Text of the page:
- Barclays pledged Monday to reduce the carbon emissions it creates or funds to net zero by 2050, aligning itself with the goals and timelines of the 2015 Paris climate agreement.
- The initiative represents a back-step from what investors sought when they pressured the bank to phase out fossil fuel lending in a resolution filed in January.
- Barclays has provided more than $118 billion in funding for fossil fuels since 2016, making it Europe’s top lender in that category and the seventh-biggest globally, data from the Rainforest Action Network showed.
Barclays' pledge comes as a number of other banks have strengthened their climate policies. Most notably, Goldman Sachs in December announced plans to commit $750 billion in loans, underwriting, advisory services and investments over the next decade toward renewable energy, sustainable transportation, affordable education and other areas.
Barclays was one of 130 banks to sign on to the United Nations' Principles for Responsible Banking in September. Research has indicated climate commitments make financial sense, as banks can reduce risks and increase earnings potential by reallocating capital to greener companies and investments, a February study by Oliver Wyman found. And the market for "responsible" lending has grown 40% since 2018, according to S&P Global.
The bank said it would first strengthen its standards in the energy and power sectors, providing transparent targets to track progress and reporting on them regularly, beginning next year.
Barclays would restrict thermal-coal financing, only backing firms whose thermal-coal activities represent less than 30% of revenue by 2025 and less than 10% of revenue by 2030, Chairman Nigel Higgins said in a letter to shareholders seen by The Wall Street Journal. The bank also said it would no longer support new Arctic drilling and will not finance fracking in the U.K. or Europe. However, it would continue funding companies involved in tar sands projects in Canada that aim to cut their emissions, The Guardian reported.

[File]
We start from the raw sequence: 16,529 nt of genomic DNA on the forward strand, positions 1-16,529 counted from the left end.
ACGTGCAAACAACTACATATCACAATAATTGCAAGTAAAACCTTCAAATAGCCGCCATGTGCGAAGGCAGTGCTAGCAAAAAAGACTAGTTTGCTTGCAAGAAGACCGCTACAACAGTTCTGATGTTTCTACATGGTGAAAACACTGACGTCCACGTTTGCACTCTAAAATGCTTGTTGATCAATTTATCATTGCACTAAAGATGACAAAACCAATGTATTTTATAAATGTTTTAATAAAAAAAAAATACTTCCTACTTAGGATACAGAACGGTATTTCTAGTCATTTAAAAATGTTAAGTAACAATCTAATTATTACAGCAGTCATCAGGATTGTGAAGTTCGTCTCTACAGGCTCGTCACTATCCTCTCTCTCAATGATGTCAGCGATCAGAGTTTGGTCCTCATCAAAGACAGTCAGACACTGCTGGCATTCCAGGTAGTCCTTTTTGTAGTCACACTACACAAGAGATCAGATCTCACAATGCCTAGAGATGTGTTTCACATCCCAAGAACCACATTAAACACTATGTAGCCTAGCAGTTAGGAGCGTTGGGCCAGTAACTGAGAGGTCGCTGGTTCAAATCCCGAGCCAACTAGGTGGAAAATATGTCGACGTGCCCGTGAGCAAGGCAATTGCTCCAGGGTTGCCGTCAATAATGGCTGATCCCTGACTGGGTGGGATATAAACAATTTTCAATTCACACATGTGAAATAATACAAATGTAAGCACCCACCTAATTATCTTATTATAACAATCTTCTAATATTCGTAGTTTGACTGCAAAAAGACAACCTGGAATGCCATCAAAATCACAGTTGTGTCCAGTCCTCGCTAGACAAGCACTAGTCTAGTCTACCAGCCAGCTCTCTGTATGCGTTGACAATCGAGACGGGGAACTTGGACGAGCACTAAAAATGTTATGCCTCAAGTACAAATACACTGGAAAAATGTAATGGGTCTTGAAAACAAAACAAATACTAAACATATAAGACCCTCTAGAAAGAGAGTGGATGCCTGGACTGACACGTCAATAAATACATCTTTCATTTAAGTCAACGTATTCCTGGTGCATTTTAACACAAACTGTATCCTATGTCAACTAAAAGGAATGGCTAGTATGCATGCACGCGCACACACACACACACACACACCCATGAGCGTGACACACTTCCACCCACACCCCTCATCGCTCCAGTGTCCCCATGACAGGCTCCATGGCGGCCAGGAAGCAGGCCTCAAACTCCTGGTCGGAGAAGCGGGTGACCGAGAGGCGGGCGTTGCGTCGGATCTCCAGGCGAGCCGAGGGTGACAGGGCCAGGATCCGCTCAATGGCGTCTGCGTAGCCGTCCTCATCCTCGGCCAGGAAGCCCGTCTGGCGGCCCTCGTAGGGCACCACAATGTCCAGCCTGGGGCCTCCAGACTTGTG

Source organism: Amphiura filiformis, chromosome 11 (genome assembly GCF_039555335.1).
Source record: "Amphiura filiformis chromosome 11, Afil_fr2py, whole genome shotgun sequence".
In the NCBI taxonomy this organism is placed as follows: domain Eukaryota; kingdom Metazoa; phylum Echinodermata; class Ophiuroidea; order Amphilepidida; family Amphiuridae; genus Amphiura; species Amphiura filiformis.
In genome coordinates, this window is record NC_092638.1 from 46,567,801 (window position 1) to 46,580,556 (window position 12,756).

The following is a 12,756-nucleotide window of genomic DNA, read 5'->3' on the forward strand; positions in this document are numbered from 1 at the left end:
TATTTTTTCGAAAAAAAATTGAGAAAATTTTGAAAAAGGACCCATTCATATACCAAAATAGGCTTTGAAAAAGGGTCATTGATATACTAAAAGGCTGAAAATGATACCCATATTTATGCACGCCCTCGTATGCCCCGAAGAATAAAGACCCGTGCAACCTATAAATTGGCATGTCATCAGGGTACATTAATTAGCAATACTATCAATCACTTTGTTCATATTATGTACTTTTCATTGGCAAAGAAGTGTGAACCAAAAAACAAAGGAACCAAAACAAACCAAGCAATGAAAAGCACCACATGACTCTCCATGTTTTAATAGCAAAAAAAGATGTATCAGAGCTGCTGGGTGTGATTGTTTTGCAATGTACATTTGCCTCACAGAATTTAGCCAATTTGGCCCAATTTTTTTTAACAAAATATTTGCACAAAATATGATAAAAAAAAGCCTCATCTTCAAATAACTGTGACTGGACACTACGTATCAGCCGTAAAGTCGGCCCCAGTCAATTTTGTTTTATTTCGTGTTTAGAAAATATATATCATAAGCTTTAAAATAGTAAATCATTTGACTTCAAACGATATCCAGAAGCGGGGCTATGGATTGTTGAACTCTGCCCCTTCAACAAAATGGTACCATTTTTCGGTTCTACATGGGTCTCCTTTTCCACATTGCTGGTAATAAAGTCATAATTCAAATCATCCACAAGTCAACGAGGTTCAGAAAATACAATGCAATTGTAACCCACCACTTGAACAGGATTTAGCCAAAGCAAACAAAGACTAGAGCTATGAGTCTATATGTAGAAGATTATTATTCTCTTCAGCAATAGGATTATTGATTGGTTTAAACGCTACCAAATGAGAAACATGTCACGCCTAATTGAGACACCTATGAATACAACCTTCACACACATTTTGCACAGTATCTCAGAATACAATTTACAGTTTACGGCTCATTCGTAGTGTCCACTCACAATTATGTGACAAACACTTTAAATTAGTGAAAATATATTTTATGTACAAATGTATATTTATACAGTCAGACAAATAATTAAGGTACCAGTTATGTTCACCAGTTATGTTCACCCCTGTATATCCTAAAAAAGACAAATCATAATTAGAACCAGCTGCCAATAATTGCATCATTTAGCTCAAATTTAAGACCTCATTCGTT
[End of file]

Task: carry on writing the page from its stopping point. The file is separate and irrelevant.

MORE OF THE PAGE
The bank is also targeting at least £100 billion of green financing by 2030 and will invest £175 million in environmental innovation over the next five years, according to the Financial Times.
Barclays' board will vote on both climate proposals — the January resolution from investors and the net zero plan that the bank calls an "ambition" — at its annual board meeting May 7.
ShareAction, which coordinated the shareholder proposal, asked for investors to back both. Doing that would "cement the bank’s new high-level climate commitment while at the same time insisting on the near-term ambition needed to deliver results," Wolfgang Kuhn, ShareAction’s director of finance sector strategies, told the Financial Times.
Lankelly Chase, a charitable foundation that also contributed to the shareholder resolution, was less impressed.
By proposing an ambition rather than a firm commitment, Barclays was "asking permission to fall short of its own obligations," the foundation said, noting that the bank last year increased financing for oil, gas and coal companies by £2.9 billion, according to Reuters.
"Investors should note that the UK government has already enshrined a commitment to net-zero by 2050 in law and that Barclays is merely repeating undertakings it has made under the Principles for Responsible Banking," the foundation said, according to the Financial Times.
Reaching net zero — the break-even point between the amount of carbon released through a company’s efforts and the amount it sequesters or offsets — is by no means unreachable. Bank of America, which ranks higher on RAN’s fossil-fuel financing index than Barclays — announced it had reached carbon neutrality in January by cutting emissions at its facilities in half since 2010, purchasing renewable electricity and buying carbon offsets.
Other banks have promised this year to restrict their fossil-fuel financing. UBS Group vowed in March to stop financing new offshore-oil projects in the Arctic, thermal-coal mines or oil sands on undeveloped land. Royal Bank of Scotland Group in February said it would end financing for coal by 2030.
Natasha Landell-Mills, head of stewardship at asset manager Sarasin & Partners, said Barclays’ next step may be the most crucial one. "What matters now is that the board sets robust nearer-term targets that leave no doubt about its determination to deliver net-zero emissions by 2050," she told The Wall Street Journal.